Cooking with Kelz: Sarah Akelly is a chef who has worked mostly in the Middle East and Asia and is passionate about food. She recently wrote a cookbook. Grace Kenganzi caught up with her.
1. Today, many young people struggle with finding themselves. Tell us about your journey to finding yourself and deciding, I’m going to be a chef.
I really wish it was a nice journey where I’d say ‘oh I just woke up and I dreamt it’. After completing a degree in social work, I started a business with someone, making uniforms. The business was a good idea but my heart was not in it and it soon went left. Then I started doing ACCA and it was hard. After failing one of the papers twice, I gave up. One day I was watching a cooking show with my eldest sister then it hit me – I was already cooking for free at home since I was 13. I talked to my father about it. He wanted to send me for a master’s programme in England but made it clear that if I chose this path that was it. He did not want to hear my master’s, Law school or MBA stories again. It felt right because I loved it and there would be no chance of being compared to any of my siblings who were all doing well in engineering and law.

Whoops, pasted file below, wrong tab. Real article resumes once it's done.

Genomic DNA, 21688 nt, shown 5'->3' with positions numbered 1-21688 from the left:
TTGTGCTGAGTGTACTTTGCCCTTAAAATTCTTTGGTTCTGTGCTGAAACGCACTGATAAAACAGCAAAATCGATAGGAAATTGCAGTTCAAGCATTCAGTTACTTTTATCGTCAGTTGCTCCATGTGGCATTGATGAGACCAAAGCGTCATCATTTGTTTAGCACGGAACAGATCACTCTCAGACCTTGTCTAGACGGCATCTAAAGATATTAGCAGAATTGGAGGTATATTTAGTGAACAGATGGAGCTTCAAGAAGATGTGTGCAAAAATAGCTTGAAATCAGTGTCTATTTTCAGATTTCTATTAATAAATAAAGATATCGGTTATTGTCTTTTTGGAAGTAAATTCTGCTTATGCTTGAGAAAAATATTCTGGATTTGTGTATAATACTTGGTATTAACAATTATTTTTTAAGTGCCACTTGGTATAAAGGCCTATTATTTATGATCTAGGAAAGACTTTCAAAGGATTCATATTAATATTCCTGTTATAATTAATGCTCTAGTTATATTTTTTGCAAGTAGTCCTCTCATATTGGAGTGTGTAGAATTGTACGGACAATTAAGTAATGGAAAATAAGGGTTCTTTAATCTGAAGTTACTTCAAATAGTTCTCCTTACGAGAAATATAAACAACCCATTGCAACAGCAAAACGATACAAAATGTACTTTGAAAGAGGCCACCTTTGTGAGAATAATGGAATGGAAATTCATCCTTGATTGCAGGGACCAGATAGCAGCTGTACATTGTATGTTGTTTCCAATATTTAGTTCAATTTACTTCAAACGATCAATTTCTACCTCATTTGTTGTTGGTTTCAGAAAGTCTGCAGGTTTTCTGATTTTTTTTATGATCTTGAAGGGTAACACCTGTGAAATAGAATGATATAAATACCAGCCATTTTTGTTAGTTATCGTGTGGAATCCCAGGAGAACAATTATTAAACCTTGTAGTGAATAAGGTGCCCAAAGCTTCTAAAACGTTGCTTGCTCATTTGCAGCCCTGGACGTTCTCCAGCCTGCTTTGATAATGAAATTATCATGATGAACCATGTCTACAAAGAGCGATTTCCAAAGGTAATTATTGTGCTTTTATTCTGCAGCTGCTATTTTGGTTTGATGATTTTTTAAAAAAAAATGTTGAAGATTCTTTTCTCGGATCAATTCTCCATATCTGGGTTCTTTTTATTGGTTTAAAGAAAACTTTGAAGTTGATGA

I joined culinary school in International Culinary Centre for Arts, Dubai. I started working and I hated it so much that I spent more than 15,000 dirhams (about Shs15.4m) trying another course. But I had to remember why I had started. I had to find rock bottom. I had to have no option for me to realise that this was an option. The assumption is that when you have a passion, it will be easy. Just because you love something does not mean you will always enjoy it. You will reach points where you will wonder if it is worth it. I had to keep my eyes focused on what I wanted. I saw myself with a book, a TV show, training people, having fine dining events.
2. You had a champion in your father, how would you encourage someone who does not have such a champion in their lives?